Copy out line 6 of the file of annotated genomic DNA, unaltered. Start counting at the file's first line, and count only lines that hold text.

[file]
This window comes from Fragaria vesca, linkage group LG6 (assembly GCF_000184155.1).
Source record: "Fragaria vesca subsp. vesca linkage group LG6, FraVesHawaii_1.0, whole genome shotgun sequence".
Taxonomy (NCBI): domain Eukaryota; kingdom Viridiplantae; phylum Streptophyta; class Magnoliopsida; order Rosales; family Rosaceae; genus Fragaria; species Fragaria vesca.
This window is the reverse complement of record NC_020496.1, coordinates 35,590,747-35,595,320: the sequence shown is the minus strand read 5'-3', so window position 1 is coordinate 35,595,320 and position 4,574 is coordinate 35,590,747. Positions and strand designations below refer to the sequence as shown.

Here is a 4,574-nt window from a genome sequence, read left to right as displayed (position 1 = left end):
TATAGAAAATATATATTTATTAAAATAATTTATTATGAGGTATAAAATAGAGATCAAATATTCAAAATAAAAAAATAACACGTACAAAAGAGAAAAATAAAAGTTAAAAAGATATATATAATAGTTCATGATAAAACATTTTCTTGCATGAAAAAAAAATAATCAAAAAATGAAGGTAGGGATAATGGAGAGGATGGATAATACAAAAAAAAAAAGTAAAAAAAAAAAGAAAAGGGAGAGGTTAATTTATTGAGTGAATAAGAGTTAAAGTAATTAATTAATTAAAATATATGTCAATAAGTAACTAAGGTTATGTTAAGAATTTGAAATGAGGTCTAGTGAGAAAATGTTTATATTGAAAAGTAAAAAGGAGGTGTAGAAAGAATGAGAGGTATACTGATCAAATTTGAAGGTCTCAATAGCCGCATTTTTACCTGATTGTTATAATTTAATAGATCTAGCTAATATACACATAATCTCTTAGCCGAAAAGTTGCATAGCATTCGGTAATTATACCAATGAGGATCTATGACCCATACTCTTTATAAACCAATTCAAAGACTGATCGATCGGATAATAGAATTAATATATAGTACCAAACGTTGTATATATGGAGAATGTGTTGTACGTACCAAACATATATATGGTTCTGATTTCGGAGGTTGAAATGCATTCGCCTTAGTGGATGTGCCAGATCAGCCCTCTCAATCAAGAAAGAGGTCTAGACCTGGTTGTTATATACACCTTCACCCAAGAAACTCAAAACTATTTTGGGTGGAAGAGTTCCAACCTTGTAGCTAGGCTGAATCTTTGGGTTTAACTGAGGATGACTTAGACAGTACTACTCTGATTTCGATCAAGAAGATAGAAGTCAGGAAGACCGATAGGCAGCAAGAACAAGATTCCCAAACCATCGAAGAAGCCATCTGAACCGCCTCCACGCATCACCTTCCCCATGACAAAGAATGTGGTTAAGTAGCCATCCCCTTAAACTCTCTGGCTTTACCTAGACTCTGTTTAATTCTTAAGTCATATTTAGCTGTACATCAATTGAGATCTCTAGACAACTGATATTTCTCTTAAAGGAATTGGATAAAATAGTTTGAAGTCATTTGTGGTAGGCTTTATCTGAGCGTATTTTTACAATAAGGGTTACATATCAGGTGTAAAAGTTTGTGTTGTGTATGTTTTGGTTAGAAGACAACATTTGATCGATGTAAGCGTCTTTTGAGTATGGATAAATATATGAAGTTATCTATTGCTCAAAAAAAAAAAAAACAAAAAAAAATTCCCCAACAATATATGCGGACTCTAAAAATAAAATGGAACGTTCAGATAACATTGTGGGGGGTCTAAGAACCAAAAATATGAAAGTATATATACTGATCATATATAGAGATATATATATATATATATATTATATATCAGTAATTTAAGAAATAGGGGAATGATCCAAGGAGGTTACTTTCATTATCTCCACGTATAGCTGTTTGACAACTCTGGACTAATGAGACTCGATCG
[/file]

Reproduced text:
TATAGAAAATATATATTTATTAAAATAATTTATTATGAGGTATAAAATAGAGATCAAATATTCAAAATAAAAAAATAACACGTACAAAAGAGAAAAATAAAAGTTAAAAAGATATATATAATAGTTCATGATAAAACATTTTCTTGCATGAAAAAAAAATAATCAAAAAATGAAGGTAGGGATAATGGAGAGGATGGATAATACAAAAAAAAAAAGTAAAAAAAAAAAGAAAAGGGAGAGGTTAATTTATTGAGTGAATAAGAGTTAAAGTAATTAATTAATTAAAATATATGTCAATAAGTAACTAAGGTTATGTTAAGAATTTGAAATGAGGTCTAGTGAGAAAATGTTTATATTGAAAAGTAAAAAGGAGGTGTAGAAAGAATGAGAGGTATACTGATCAAATTTGAAGGTCTCAATAGCCGCATTTTTACCTGATTGTTATAATTTAATAGATCTAGCTAATATACACATAATCTCTTAGCCGAAAAGTTGCATAGCATTCGGTAATTATACCAATGAGGATCTATGACCCATACTCTTTATAAACCAATTCAAAGACTGATCGATCGGATAATAGAATTAATATATAGTACCAAACGTTGTATATATGGAGAATGTGTTGTACGTACCAAACATATATATGGTTCTGATTTCGGAGGTTGAAATGCATTCGCCTTAGTGGATGTGCCAGATCAGCCCTCTCAATCAAGAAAGAGGTCTAGACCTGGTTGTTATATACACCTTCACCCAAGAAACTCAAAACTATTTTGGGTGGAAGAGTTCCAACCTTGTAGCTAGGCTGAATCTTTGGGTTTAACTGAGGATGACTTAGACAGTACTACTCTGATTTCGATCAAGAAGATAGAAGTCAGGAAGACCGATAGGCAGCAAGAACAAGATTCCCAAACCATCGAAGAAGCCATCTGAACCGCCTCCACGCATCACCTTCCCCATGACAAAGAATGTGGTTAAGTAGCCATCCCCTTAAACTCTCTGGCTTTACCTAGACTCTGTTTAATTCTTAAGTCATATTTAGCTGTACATCAATTGAGATCTCTAGACAACTGATATTTCTCTTAAAGGAATTGGATAAAATAGTTTGAAGTCATTTGTGGTAGGCTTTATCTGAGCGTATTTTTACAATAAGGGTTACATATCAGGTGTAAAAGTTTGTGTTGTGTATGTTTTGGTTAGAAGACAACATTTGATCGATGTAAGCGTCTTTTGAGTATGGATAAATATATGAAGTTATCTATTGCTCAAAAAAAAAAAAAACAAAAAAAAATTCCCCAACAATATATGCGGACTCTAAAAATAAAATGGAACGTTCAGATAACATTGTGGGGGGTCTAAGAACCAAAAATATGAAAGTATATATACTGATCATATATAGAGATATATATATATATATATATTATATATCAGTAATTTAAGAAATAGGGGAATGATCCAAGGAGGTTACTTTCATTATCTCCACGTATAGCTGTTTGACAACTCTGGACTAATGAGACTCGATCG